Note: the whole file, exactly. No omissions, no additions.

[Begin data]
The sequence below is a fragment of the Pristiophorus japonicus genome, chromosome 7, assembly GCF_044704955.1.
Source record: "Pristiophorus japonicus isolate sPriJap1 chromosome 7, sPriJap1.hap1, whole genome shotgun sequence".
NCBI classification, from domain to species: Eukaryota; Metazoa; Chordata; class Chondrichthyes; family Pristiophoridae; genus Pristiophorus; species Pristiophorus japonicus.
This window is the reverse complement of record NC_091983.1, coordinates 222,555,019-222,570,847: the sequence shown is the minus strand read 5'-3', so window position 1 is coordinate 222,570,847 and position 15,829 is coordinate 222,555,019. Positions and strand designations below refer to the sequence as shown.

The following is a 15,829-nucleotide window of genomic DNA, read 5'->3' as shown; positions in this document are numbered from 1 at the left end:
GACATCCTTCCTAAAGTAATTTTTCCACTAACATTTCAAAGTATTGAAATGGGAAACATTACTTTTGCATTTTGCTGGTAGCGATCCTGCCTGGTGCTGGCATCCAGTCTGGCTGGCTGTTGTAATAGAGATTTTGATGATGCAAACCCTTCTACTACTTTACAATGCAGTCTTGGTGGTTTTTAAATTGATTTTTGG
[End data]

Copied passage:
The sequence below is a fragment of the Pristiophorus japonicus genome, chromosome 7, assembly GCF_044704955.1.
Source record: "Pristiophorus japonicus isolate sPriJap1 chromosome 7, sPriJap1.hap1, whole genome shotgun sequence".
NCBI classification, from domain to species: Eukaryota; Metazoa; Chordata; class Chondrichthyes; family Pristiophoridae; genus Pristiophorus; species Pristiophorus japonicus.
This window is the reverse complement of record NC_091983.1, coordinates 222,555,019-222,570,847: the sequence shown is the minus strand read 5'-3', so window position 1 is coordinate 222,570,847 and position 15,829 is coordinate 222,555,019. Positions and strand designations below refer to the sequence as shown.

The following is a 15,829-nucleotide window of genomic DNA, read 5'->3' as shown; positions in this document are numbered from 1 at the left end:
GACATCCTTCCTAAAGTAATTTTTCCACTAACATTTCAAAGTATTGAAATGGGAAACATTACTTTTGCATTTTGCTGGTAGCGATCCTGCCTGGTGCTGGCATCCAGTCTGGCTGGCTGTTGTAATAGAGATTTTGATGATGCAAACCCTTCTACTACTTTACAATGCAGTCTTGGTGGTTTTTAAATTGATTTTTGG